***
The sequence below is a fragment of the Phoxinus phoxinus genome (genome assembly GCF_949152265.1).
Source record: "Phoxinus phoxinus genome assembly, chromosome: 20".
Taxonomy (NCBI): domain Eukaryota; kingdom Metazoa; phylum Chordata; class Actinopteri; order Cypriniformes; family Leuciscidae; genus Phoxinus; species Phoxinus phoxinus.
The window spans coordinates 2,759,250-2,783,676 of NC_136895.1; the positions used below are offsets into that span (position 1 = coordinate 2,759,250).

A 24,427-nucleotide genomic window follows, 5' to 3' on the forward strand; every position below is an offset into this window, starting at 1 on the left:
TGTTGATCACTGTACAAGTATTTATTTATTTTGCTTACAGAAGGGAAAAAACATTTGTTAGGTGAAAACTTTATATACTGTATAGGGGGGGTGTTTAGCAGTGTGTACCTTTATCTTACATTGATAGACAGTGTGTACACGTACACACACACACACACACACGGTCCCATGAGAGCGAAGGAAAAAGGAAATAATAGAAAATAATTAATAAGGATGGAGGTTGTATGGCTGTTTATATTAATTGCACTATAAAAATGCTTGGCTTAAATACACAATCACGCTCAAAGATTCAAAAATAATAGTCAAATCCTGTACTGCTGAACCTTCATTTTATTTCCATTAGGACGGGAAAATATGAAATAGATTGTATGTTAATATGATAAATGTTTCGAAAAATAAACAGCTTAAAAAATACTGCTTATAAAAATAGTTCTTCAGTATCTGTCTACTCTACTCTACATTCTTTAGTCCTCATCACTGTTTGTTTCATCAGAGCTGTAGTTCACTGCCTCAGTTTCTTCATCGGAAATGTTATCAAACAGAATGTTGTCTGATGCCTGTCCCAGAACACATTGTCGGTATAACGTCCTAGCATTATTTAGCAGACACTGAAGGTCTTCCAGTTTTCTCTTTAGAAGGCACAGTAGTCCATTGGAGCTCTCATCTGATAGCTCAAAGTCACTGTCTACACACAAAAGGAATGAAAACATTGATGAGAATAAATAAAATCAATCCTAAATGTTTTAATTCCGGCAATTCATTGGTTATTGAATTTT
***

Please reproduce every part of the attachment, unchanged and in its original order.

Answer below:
The sequence below is a fragment of the Phoxinus phoxinus genome (genome assembly GCF_949152265.1).
Source record: "Phoxinus phoxinus genome assembly, chromosome: 20".
Taxonomy (NCBI): domain Eukaryota; kingdom Metazoa; phylum Chordata; class Actinopteri; order Cypriniformes; family Leuciscidae; genus Phoxinus; species Phoxinus phoxinus.
The window spans coordinates 2,759,250-2,783,676 of NC_136895.1; the positions used below are offsets into that span (position 1 = coordinate 2,759,250).

A 24,427-nucleotide genomic window follows, 5' to 3' on the forward strand; every position below is an offset into this window, starting at 1 on the left:
TGTTGATCACTGTACAAGTATTTATTTATTTTGCTTACAGAAGGGAAAAAACATTTGTTAGGTGAAAACTTTATATACTGTATAGGGGGGGTGTTTAGCAGTGTGTACCTTTATCTTACATTGATAGACAGTGTGTACACGTACACACACACACACACACACGGTCCCATGAGAGCGAAGGAAAAAGGAAATAATAGAAAATAATTAATAAGGATGGAGGTTGTATGGCTGTTTATATTAATTGCACTATAAAAATGCTTGGCTTAAATACACAATCACGCTCAAAGATTCAAAAATAATAGTCAAATCCTGTACTGCTGAACCTTCATTTTATTTCCATTAGGACGGGAAAATATGAAATAGATTGTATGTTAATATGATAAATGTTTCGAAAAATAAACAGCTTAAAAAATACTGCTTATAAAAATAGTTCTTCAGTATCTGTCTACTCTACTCTACATTCTTTAGTCCTCATCACTGTTTGTTTCATCAGAGCTGTAGTTCACTGCCTCAGTTTCTTCATCGGAAATGTTATCAAACAGAATGTTGTCTGATGCCTGTCCCAGAACACATTGTCGGTATAACGTCCTAGCATTATTTAGCAGACACTGAAGGTCTTCCAGTTTTCTCTTTAGAAGGCACAGTAGTCCATTGGAGCTCTCATCTGATAGCTCAAAGTCACTGTCTACACACAAAAGGAATGAAAACATTGATGAGAATAAATAAAATCAATCCTAAATGTTTTAATTCCGGCAATTCATTGGTTATTGAATTTT